AQUA TEEN HUNGER FORCE COLON MOVIE FILM FOR THEATERS is, well, impossible to explain to someone who hasn’t seen the TV show. If you’ve seen the show and you like the show, you’ll like the movie because they figured out a way to make the weirdest, most random show on television even weirder and more random. If you don’t like the TV show, or have never seen the TV show, this isn’t the place to start.
Basically, the movie sums up the entire series of AQUA TEEN HUNGER FORCE in one fell swoop. It has moments where you’ll nearly lose control of your bowels because of the hilarity, it has moments where the jokes fall as flat as the 2D Mooninites, and it has moments where it is just plain weird on toast. Sometimes, it can be all three at once.
Your average episode of ATHF, as the kids call it, is basically a bunch or random stuff happening for 11 minutes or so. There’s usually some sort of paper-thin plot, but basically the show is an exercise in Dadaism for the 21st Century. Weird for the sake of weird, it’s a show about three food products (Fryloc, Master Shake, and Meatwad) who have adventures, foil alien plots, and make life miserable for their neighbor Carl, who don’t need no instructions to know how to rock.
I don’t know why I’m explaining the basis of the show; if you’ve read this far, you’re already familiar with it.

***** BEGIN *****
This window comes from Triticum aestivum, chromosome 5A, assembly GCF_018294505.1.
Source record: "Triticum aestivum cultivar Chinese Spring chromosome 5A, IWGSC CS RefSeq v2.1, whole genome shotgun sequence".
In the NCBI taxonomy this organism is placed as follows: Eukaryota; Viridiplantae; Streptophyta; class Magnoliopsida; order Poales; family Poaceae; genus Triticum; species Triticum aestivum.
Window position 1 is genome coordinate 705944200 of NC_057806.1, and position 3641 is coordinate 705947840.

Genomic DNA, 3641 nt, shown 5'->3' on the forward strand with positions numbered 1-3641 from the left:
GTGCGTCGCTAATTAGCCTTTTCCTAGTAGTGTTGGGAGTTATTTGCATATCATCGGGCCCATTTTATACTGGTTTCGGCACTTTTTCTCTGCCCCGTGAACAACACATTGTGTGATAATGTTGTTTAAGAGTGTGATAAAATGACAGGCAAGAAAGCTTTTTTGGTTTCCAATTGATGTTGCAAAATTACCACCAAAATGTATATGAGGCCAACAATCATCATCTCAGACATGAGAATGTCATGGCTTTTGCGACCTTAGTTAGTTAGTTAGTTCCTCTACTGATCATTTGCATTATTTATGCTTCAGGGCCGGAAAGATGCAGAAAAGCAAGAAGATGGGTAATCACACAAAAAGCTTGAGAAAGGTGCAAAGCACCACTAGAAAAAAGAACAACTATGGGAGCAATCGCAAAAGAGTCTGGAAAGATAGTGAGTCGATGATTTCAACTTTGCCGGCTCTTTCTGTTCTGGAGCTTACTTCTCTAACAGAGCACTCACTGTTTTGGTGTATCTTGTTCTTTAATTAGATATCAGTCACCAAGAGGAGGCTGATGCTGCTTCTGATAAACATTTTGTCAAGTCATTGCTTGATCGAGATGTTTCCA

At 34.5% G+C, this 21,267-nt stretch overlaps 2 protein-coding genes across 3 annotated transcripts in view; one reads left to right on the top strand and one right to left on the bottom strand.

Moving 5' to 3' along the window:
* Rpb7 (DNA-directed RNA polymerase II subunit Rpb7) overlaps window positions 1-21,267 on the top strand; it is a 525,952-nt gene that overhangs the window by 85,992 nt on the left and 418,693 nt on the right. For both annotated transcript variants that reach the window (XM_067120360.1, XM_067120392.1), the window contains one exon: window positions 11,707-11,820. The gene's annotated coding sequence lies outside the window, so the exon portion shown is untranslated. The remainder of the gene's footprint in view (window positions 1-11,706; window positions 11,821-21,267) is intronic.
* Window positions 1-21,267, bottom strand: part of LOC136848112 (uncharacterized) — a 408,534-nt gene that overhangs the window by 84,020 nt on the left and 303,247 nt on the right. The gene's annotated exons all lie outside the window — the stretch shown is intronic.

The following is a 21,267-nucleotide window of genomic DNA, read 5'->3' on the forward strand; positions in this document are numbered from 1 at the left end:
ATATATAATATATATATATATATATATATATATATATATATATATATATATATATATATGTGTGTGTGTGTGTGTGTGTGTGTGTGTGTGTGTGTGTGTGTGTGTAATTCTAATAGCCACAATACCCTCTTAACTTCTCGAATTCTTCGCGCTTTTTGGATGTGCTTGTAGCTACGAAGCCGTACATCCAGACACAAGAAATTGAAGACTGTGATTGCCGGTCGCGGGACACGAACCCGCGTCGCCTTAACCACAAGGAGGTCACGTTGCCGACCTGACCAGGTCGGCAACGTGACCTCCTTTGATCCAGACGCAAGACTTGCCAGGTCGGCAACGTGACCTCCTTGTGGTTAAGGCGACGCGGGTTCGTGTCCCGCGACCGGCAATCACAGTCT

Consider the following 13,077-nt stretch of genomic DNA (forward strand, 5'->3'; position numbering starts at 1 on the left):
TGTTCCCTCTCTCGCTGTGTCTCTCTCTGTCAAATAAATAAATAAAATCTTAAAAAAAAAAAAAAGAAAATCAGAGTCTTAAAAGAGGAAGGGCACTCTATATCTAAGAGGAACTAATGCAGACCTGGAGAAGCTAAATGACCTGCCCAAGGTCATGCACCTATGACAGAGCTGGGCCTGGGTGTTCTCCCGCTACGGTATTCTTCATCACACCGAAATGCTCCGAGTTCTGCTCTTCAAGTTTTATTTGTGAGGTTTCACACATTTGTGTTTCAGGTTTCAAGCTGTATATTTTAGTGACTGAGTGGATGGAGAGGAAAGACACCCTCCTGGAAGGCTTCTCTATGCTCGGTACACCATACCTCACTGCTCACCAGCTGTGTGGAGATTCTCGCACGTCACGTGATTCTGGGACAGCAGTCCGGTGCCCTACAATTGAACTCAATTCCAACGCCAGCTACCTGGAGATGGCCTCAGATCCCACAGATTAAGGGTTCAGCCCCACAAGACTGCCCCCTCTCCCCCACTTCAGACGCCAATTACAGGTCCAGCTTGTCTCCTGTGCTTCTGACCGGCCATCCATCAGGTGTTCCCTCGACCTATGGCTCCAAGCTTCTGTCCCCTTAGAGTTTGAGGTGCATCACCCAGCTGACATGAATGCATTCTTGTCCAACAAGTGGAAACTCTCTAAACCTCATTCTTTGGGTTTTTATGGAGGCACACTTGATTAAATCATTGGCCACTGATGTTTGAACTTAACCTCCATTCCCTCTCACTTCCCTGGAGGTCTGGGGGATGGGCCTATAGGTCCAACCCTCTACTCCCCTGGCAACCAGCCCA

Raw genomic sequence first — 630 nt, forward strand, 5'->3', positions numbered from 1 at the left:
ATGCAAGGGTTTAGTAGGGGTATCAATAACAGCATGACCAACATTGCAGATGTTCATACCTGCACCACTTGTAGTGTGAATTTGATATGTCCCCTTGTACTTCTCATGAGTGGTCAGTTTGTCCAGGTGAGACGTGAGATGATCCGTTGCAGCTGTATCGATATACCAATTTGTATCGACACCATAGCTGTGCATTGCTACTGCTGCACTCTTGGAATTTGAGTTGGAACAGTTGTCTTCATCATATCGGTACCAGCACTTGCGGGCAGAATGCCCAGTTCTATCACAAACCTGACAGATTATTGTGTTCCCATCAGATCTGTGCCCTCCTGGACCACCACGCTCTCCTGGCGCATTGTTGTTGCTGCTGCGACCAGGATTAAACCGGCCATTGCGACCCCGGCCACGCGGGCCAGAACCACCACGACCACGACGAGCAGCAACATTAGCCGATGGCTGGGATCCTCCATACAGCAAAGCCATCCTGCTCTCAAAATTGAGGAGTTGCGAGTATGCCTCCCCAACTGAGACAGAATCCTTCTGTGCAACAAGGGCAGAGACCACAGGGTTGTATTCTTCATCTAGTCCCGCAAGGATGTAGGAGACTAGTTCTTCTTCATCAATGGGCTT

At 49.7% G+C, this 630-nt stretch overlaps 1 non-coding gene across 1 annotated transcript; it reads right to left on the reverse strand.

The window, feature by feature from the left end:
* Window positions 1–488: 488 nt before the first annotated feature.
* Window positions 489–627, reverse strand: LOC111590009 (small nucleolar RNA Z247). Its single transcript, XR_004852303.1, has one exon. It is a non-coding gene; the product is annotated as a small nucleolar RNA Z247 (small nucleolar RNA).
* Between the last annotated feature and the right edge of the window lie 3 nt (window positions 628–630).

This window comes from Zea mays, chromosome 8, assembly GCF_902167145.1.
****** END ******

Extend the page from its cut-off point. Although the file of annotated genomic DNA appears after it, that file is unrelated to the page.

Basically, the ATHF movie is an origin story for our heroes, with a chance to bring back everyone’s favorite recurring villains (though villain isn’t the proper term, since these ‘bad guys’ are more obnoxious than malevolent). The Mooninites (Ignignokt and Err, favorite of potheads everywhere) show up; the Plutonians (Emory and Oglethorpe, named after two universities in the Atlanta area) and The Cybernetic Ghost of Christmas Past from the Future figure heavily into the plot, and there’s even a Willie Nelson (the character, not the country singer) cameo.
When they’re not trying to figure out who made them and why, the Aqua Teens have to try and stop Carl’s Insanoflex exercise machine/giant killer robot from wrecking downtown (echoing the plot of the pilot episode in a nice throwback to the show’s humble beginnings and the falsified premise that launched Adult Swim’s biggest breadwinner).
And none of that makes any sense to anyone who hasn’t seen the entire run of the show, but whatever!
This is the ultimate in fan service, as much as a reward for long-time viewers as it is an actual movie, making it more like Kevin Smith’s JAY AND SILENT BOB STRIKE BACK than, say, CLERKS. If you’re not a fan, you won’t even notice this movie’s undoubtedly brief box office run. If you’re a fan, you’ve probably already seen it by now.